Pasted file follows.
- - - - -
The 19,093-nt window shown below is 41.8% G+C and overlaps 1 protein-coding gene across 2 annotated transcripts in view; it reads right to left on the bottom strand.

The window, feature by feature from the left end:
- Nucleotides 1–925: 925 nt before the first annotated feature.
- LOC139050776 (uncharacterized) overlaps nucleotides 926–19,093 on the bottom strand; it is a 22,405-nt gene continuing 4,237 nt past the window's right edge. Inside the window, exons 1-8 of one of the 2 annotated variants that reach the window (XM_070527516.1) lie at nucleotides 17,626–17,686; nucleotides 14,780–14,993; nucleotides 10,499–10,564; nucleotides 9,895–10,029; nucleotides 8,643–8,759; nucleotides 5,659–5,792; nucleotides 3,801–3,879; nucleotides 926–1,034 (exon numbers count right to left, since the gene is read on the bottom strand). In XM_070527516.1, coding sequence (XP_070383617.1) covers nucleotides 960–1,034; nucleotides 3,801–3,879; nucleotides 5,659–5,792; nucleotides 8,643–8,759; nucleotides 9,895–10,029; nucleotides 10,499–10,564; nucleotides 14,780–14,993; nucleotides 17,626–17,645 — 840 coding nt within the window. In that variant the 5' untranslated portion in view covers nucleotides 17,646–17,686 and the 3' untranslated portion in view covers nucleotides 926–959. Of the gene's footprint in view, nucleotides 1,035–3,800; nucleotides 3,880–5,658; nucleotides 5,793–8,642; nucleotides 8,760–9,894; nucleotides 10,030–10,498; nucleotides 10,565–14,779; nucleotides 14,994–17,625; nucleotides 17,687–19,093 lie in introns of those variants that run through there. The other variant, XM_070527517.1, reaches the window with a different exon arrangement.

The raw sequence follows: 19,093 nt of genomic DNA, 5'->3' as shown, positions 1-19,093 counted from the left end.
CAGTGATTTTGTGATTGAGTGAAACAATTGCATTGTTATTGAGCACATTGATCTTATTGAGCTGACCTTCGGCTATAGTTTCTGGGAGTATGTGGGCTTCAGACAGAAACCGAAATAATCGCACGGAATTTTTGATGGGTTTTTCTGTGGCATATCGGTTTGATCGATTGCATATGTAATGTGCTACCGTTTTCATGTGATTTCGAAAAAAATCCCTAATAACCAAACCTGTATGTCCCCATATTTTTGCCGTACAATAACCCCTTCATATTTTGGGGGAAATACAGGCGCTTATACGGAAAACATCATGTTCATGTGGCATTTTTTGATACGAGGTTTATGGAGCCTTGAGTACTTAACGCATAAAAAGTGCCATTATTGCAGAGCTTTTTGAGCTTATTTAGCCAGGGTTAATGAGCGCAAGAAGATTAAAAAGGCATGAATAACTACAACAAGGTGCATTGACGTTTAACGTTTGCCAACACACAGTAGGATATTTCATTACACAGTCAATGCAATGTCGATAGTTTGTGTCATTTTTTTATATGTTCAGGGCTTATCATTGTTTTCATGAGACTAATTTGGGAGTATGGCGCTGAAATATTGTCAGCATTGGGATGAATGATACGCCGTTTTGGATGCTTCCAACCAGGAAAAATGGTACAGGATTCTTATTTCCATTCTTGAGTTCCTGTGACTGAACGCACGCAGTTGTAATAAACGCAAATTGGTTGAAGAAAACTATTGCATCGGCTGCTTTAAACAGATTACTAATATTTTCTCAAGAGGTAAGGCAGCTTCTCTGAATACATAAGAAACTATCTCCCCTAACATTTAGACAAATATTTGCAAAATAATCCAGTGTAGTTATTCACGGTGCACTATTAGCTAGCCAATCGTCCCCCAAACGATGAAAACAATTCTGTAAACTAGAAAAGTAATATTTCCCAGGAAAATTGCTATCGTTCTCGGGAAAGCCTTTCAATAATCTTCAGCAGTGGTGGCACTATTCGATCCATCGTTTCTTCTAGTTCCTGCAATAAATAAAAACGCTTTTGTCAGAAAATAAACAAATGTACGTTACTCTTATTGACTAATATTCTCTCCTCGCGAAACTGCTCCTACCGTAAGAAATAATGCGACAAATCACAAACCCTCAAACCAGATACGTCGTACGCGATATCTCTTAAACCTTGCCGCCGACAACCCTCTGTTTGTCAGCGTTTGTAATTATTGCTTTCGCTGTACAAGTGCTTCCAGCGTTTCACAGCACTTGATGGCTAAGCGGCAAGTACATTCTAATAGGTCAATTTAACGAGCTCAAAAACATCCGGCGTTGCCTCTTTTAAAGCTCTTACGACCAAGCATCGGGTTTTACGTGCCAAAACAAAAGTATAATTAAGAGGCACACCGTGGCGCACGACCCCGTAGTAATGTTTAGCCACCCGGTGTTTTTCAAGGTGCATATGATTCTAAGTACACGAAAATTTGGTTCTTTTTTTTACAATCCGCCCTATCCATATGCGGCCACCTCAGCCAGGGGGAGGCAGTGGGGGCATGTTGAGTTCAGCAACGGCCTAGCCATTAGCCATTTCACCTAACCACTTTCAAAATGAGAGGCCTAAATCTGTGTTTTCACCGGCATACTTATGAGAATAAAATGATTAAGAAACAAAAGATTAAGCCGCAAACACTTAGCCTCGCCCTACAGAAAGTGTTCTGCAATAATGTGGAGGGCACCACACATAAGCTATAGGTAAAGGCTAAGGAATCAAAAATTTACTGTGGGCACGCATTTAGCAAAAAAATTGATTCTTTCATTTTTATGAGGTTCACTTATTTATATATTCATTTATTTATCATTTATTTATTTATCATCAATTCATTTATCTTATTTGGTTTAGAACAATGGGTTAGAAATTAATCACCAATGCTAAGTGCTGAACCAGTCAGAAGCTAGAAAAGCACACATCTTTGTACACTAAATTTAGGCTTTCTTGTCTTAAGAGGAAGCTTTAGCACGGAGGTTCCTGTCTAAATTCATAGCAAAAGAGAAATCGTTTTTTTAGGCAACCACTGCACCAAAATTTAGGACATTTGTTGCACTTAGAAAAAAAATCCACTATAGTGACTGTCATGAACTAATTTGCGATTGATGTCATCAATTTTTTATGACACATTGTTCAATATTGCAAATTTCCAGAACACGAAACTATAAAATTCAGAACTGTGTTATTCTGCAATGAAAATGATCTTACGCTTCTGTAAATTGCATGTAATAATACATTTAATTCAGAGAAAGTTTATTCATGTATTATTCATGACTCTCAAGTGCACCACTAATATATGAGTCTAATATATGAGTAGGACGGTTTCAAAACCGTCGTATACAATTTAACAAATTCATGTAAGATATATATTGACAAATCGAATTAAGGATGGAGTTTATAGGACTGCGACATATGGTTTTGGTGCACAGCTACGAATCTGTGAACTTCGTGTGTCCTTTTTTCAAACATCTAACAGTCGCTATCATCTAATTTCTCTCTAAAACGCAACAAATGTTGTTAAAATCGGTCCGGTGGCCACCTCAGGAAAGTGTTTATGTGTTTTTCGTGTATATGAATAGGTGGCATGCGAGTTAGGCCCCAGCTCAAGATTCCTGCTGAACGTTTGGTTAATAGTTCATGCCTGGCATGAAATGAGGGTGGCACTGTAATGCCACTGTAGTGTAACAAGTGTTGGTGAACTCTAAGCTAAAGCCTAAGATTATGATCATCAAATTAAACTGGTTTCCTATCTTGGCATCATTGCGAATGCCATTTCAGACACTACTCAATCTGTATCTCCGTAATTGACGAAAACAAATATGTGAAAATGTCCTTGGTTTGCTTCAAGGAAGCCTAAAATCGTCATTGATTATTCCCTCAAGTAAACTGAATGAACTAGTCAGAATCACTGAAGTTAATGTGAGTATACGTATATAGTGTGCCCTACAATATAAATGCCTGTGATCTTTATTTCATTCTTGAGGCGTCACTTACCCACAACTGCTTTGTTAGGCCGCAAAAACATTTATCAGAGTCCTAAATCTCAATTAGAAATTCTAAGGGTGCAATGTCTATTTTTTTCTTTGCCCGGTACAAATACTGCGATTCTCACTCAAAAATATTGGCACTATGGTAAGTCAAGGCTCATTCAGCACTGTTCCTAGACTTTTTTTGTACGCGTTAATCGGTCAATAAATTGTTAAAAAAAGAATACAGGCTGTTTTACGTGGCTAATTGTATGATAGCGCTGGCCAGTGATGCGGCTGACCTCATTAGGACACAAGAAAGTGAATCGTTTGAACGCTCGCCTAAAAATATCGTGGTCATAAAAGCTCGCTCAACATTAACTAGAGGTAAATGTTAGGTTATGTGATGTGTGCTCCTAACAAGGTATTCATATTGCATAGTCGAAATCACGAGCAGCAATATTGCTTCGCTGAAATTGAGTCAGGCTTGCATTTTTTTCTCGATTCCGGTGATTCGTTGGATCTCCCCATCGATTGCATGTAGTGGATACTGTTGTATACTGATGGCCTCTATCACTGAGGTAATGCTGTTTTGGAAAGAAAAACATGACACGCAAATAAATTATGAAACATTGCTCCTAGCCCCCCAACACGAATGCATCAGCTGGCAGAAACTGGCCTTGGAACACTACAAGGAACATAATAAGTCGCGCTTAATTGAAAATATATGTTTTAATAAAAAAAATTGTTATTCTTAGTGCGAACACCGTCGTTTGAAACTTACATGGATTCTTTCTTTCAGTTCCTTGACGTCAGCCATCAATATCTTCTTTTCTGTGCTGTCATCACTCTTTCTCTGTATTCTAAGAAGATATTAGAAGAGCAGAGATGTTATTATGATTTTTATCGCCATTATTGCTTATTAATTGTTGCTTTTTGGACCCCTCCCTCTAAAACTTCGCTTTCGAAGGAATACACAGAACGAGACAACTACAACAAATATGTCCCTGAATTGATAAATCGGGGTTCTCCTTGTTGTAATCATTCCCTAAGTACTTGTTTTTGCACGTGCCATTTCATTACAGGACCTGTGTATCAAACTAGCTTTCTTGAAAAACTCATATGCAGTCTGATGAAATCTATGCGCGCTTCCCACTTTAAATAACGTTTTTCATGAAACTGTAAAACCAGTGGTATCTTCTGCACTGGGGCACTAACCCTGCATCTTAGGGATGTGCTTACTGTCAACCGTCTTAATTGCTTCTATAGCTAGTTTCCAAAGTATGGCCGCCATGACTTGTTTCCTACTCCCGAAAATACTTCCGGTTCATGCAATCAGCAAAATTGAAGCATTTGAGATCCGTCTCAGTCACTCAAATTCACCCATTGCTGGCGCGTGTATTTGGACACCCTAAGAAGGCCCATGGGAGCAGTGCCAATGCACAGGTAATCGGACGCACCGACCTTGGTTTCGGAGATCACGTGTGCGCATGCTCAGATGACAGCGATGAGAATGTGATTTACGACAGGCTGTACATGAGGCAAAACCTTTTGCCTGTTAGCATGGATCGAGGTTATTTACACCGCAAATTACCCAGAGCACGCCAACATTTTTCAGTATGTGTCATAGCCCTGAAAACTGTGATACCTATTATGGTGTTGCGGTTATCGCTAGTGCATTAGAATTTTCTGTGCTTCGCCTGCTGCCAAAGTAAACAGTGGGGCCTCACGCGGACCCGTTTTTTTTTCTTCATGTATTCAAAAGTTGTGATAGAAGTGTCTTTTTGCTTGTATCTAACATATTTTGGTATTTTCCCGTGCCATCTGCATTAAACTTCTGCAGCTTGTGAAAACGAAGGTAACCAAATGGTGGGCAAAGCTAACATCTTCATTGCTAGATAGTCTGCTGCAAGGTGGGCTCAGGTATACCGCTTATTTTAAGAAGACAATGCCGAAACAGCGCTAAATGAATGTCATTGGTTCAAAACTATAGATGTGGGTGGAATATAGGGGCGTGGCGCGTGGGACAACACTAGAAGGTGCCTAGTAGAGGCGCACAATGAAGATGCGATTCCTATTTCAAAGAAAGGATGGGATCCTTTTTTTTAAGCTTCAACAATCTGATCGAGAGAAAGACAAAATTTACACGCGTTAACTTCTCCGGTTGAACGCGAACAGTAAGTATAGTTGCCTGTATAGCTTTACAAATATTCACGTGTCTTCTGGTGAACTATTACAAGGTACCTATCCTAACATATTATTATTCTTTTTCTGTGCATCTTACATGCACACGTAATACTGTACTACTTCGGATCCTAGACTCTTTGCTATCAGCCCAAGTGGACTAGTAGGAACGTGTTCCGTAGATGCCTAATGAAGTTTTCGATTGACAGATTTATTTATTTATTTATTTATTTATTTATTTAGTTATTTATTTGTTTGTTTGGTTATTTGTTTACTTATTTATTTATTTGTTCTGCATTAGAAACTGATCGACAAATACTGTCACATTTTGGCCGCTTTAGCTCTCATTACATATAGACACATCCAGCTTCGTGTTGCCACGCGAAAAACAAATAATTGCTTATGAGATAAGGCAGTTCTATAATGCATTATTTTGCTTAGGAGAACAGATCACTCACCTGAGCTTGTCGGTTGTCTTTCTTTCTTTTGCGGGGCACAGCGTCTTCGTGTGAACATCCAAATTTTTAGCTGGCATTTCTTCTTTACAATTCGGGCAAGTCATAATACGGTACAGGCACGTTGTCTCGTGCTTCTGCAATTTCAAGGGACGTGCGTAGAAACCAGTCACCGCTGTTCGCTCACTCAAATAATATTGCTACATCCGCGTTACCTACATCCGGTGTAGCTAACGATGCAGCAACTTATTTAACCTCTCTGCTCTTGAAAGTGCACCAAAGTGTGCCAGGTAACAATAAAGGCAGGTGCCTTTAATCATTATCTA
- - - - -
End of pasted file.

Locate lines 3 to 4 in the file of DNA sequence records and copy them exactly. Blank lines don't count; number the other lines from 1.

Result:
- Nucleotides 1–925: 925 nt before the first annotated feature.
- LOC139050776 (uncharacterized) overlaps nucleotides 926–19,093 on the bottom strand; it is a 22,405-nt gene continuing 4,237 nt past the window's right edge. Inside the window, exons 1-8 of one of the 2 annotated variants that reach the window (XM_070527516.1) lie at nucleotides 17,626–17,686; nucleotides 14,780–14,993; nucleotides 10,499–10,564; nucleotides 9,895–10,029; nucleotides 8,643–8,759; nucleotides 5,659–5,792; nucleotides 3,801–3,879; nucleotides 926–1,034 (exon numbers count right to left, since the gene is read on the bottom strand). In XM_070527516.1, coding sequence (XP_070383617.1) covers nucleotides 960–1,034; nucleotides 3,801–3,879; nucleotides 5,659–5,792; nucleotides 8,643–8,759; nucleotides 9,895–10,029; nucleotides 10,499–10,564; nucleotides 14,780–14,993; nucleotides 17,626–17,645 — 840 coding nt within the window. In that variant the 5' untranslated portion in view covers nucleotides 17,646–17,686 and the 3' untranslated portion in view covers nucleotides 926–959. Of the gene's footprint in view, nucleotides 1,035–3,800; nucleotides 3,880–5,658; nucleotides 5,793–8,642; nucleotides 8,760–9,894; nucleotides 10,030–10,498; nucleotides 10,565–14,779; nucleotides 14,994–17,625; nucleotides 17,687–19,093 lie in introns of those variants that run through there. The other variant, XM_070527517.1, reaches the window with a different exon arrangement.